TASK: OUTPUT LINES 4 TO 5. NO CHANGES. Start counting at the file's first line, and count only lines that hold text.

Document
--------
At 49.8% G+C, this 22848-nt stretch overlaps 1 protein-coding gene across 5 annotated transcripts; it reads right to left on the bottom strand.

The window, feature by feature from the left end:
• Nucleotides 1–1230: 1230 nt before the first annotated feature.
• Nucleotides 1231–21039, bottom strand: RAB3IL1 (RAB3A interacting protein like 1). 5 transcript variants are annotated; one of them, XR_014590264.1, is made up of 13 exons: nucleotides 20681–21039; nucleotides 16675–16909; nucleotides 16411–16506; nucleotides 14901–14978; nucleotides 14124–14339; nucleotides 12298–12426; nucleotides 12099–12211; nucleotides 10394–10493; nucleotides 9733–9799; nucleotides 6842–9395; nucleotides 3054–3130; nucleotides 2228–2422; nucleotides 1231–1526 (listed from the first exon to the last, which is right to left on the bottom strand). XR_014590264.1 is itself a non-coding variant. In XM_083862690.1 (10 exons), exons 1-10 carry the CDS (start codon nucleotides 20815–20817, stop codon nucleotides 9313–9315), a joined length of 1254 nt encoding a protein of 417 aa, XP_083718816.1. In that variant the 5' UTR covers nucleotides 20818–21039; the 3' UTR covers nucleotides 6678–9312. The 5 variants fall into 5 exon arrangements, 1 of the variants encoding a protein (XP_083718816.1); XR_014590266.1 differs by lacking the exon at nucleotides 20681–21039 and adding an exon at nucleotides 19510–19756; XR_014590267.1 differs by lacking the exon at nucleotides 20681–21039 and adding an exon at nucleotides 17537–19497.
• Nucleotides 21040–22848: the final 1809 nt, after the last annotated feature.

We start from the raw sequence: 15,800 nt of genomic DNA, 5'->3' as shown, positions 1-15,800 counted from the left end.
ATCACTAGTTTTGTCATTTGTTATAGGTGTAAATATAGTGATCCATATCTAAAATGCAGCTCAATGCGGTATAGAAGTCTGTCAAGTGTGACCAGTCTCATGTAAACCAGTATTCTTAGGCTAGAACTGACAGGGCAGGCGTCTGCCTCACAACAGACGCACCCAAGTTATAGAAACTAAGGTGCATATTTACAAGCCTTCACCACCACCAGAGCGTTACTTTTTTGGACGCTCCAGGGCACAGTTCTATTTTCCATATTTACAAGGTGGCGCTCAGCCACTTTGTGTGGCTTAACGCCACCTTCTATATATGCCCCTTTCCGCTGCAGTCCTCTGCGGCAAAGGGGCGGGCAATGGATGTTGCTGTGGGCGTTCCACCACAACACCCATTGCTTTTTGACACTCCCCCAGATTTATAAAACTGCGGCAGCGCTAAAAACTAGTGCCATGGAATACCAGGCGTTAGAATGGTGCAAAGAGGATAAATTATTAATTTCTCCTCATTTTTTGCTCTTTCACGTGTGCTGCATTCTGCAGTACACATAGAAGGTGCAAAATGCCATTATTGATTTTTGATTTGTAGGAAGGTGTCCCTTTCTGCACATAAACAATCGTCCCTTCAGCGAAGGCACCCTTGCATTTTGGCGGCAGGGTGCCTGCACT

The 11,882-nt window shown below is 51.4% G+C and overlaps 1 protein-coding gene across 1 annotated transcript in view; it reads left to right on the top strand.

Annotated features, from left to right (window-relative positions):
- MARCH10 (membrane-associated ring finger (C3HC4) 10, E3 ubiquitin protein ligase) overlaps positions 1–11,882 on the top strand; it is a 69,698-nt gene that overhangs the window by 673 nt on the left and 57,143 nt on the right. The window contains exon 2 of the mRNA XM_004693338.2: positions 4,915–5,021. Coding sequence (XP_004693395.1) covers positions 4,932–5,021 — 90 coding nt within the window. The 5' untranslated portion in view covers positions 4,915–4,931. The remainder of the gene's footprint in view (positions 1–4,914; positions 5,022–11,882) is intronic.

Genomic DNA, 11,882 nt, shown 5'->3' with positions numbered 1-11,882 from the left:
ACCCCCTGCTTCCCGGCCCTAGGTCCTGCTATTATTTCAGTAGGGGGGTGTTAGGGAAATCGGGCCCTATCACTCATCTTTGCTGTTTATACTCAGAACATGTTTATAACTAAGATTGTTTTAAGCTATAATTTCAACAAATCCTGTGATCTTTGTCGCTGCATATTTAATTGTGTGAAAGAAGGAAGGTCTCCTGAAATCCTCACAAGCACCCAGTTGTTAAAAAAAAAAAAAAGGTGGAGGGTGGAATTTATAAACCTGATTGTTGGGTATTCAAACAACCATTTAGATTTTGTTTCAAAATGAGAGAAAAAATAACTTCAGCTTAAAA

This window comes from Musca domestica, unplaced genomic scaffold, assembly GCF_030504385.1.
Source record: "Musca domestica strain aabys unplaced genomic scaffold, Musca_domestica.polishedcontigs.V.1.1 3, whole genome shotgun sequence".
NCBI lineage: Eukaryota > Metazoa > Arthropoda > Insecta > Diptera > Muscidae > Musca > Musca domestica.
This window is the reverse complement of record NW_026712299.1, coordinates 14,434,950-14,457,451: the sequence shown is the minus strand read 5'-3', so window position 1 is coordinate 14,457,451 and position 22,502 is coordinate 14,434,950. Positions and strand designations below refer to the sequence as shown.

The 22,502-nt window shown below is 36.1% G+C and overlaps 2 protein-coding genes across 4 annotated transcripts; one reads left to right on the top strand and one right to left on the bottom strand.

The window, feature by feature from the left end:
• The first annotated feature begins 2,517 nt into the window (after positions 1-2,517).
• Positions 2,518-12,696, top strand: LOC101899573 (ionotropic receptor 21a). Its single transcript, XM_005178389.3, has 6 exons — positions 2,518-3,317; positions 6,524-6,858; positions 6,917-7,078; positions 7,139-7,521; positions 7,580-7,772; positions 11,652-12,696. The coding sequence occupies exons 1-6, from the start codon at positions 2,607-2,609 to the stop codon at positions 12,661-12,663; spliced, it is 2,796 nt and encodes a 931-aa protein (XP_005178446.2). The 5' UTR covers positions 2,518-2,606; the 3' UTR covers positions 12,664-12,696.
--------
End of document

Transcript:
• Nucleotides 1231–21039, bottom strand: RAB3IL1 (RAB3A interacting protein like 1). 5 transcript variants are annotated; one of them, XR_014590264.1, is made up of 13 exons: nucleotides 20681–21039; nucleotides 16675–16909; nucleotides 16411–16506; nucleotides 14901–14978; nucleotides 14124–14339; nucleotides 12298–12426; nucleotides 12099–12211; nucleotides 10394–10493; nucleotides 9733–9799; nucleotides 6842–9395; nucleotides 3054–3130; nucleotides 2228–2422; nucleotides 1231–1526 (listed from the first exon to the last, which is right to left on the bottom strand). XR_014590264.1 is itself a non-coding variant. In XM_083862690.1 (10 exons), exons 1-10 carry the CDS (start codon nucleotides 20815–20817, stop codon nucleotides 9313–9315), a joined length of 1254 nt encoding a protein of 417 aa, XP_083718816.1. In that variant the 5' UTR covers nucleotides 20818–21039; the 3' UTR covers nucleotides 6678–9312. The 5 variants fall into 5 exon arrangements, 1 of the variants encoding a protein (XP_083718816.1); XR_014590266.1 differs by lacking the exon at nucleotides 20681–21039 and adding an exon at nucleotides 19510–19756; XR_014590267.1 differs by lacking the exon at nucleotides 20681–21039 and adding an exon at nucleotides 17537–19497.
• Nucleotides 21040–22848: the final 1809 nt, after the last annotated feature.